It has 15 nominations, five of which are for acting, so it isn’t too surprising that The Sopranos dominated so completely. The series ended its final year with a lot of buzz, most of it deserved, and the result was a whole lot of unsurprising Emmy praise.
Runner-Up: Dexter – Opening Title Sequence (Trust me, it is going to win)
Most Glaring Omission
Michael C. Hall (Dexter) – Lead Actor in a Drama Series
He was nominated for a Golden Globe, a SAG, but it appears that the Emmys love James Spader more than they are willing to embrace Michael C. Hall’s rather creepy serial killer. Hall gives a great performance in the series, but it seems that Showtime just isn’t able to crack the actor races.
Runner-Up: Lost – Outstanding Drama Series
Most Mistreated Show
Friday Night Lights
The series garnered a nomination for Direction, but it was unable to break into any other major categories. This is a serious mistreatment of the wonderful cast (The show was nominated for a Casting Emmy as well), and it is rather unfortunate that the ATAS doesn’t realize how great this show really is.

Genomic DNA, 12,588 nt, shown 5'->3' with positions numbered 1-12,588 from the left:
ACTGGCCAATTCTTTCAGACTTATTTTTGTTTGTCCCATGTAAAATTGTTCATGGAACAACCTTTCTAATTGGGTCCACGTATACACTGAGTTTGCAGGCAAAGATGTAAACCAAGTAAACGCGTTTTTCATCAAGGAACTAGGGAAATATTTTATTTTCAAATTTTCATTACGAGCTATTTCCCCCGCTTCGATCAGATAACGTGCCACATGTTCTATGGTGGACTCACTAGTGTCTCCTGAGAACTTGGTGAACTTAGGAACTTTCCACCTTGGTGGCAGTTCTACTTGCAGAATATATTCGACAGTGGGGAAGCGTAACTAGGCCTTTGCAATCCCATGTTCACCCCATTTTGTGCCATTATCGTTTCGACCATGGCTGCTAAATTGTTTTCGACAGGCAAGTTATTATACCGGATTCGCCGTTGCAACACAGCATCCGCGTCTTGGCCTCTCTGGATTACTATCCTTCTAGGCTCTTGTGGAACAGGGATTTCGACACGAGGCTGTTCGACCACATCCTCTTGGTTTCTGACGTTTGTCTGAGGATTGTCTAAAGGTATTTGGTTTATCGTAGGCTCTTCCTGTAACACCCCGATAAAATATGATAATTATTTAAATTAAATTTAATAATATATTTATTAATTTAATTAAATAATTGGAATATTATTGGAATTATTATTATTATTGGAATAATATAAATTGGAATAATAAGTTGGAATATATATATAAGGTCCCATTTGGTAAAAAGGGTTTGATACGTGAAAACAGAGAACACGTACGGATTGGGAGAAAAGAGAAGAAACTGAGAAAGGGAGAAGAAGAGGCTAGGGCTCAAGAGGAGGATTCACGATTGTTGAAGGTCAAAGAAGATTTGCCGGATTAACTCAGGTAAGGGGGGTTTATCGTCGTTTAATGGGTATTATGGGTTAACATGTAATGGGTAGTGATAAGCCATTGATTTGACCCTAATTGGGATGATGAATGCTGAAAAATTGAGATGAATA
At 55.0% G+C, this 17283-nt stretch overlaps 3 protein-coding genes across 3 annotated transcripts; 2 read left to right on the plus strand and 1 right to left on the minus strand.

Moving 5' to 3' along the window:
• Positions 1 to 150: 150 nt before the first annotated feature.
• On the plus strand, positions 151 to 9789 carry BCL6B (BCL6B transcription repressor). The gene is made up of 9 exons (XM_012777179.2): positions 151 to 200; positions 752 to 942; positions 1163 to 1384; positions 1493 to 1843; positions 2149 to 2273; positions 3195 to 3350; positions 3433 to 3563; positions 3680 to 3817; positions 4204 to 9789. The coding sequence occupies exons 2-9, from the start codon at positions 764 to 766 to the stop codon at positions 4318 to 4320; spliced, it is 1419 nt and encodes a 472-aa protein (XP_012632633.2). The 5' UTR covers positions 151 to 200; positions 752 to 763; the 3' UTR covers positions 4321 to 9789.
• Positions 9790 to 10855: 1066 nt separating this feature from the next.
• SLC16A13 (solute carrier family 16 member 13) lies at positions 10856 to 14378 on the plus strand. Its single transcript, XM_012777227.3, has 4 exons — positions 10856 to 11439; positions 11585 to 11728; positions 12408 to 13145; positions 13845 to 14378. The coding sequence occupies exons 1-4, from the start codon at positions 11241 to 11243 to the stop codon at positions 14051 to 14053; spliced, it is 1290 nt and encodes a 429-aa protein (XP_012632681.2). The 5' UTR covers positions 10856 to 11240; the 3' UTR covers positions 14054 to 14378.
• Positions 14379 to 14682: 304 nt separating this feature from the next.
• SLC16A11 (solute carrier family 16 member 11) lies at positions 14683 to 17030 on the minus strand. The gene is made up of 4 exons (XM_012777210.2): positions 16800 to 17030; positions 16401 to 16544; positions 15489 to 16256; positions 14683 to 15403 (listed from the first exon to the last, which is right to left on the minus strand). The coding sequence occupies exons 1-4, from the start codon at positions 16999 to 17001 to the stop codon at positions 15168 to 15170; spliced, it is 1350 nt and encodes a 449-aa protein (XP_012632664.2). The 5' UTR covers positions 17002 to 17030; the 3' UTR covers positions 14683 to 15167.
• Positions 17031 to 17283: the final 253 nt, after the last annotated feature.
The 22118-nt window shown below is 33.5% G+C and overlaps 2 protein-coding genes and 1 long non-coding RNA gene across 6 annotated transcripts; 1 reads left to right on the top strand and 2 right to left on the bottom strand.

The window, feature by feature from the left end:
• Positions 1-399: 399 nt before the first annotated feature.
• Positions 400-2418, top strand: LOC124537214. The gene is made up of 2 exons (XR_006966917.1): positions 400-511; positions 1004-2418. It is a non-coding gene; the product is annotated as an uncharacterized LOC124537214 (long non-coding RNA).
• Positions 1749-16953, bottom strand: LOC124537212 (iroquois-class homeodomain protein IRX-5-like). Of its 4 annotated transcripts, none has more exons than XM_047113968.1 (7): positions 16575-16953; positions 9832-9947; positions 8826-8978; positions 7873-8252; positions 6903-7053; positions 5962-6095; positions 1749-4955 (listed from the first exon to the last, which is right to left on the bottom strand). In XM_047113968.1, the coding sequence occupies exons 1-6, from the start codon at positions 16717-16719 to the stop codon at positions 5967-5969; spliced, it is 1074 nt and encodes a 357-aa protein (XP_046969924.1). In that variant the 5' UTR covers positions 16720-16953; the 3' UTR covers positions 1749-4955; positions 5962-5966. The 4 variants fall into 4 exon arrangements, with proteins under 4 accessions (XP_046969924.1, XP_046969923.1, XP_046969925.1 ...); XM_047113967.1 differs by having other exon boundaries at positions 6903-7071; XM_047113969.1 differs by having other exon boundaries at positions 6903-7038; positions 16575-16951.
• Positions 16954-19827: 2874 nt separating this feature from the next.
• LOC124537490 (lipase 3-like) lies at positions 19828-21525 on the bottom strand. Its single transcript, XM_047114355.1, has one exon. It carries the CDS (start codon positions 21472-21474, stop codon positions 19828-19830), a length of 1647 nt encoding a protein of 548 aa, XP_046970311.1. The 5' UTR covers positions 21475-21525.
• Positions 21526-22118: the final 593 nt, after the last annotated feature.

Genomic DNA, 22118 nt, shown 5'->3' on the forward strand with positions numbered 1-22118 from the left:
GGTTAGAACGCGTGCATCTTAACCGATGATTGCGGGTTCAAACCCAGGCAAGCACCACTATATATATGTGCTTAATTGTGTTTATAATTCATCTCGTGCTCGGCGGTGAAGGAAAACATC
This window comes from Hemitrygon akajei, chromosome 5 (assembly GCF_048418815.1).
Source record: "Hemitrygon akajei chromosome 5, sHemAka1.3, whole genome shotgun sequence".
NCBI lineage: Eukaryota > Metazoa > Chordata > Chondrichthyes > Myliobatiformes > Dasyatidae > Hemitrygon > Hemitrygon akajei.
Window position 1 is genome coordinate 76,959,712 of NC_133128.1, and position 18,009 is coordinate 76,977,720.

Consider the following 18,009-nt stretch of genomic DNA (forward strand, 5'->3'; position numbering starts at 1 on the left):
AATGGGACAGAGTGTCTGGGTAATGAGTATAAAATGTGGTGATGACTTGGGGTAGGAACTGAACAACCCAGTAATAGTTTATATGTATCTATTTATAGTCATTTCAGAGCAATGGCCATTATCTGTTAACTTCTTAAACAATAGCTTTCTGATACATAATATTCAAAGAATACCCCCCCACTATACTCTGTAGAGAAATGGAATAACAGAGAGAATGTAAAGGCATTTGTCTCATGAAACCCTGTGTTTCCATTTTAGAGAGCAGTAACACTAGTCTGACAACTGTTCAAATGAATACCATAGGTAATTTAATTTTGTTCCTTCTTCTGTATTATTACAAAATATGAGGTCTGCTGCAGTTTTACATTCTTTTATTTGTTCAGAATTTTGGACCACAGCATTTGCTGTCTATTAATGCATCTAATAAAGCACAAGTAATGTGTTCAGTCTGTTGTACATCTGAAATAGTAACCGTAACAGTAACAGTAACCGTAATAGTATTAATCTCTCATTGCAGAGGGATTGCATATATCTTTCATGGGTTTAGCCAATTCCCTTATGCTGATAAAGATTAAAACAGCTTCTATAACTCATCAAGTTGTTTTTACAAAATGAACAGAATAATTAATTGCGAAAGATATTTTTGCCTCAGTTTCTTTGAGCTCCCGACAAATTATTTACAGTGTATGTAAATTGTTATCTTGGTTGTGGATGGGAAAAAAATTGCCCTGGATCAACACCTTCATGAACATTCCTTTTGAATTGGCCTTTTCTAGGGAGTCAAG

The Most Improved
The series has been on Jeremy Piven’s back at the Emmys for two years, but now Entourage has scored its first comedy series nomination along with a supporting actor nod for Kevin Dillon. That’s the type of growth that Emmy voters take notice of for future years.
Runner-Up: Two and a Half Men (Begrudgingly)
Most Back-Handed Compliment
The Academy gave it a drama series nomination and four supporting nominations, but the show was shut out of writing and directing. It is clear that this show, once a success thanks to quality writing, has become just another popular doctor show in the eyes of the non-panelled categories.
Runner-Up: Friday Night Lights (“Your casting was great, but we won’t nominate your cast”)
Most Nominated Night
With 30 Rock’s 10 nominations, The Office following with even more, and then Grey’s Anatomy, and…well, it’s the night of television that critics appear to be watching the most of. Must See TV indeed.
Runner-Up: Sunday (The Sopranos, Entourage, ABC’s lineup)
Least Nominated Night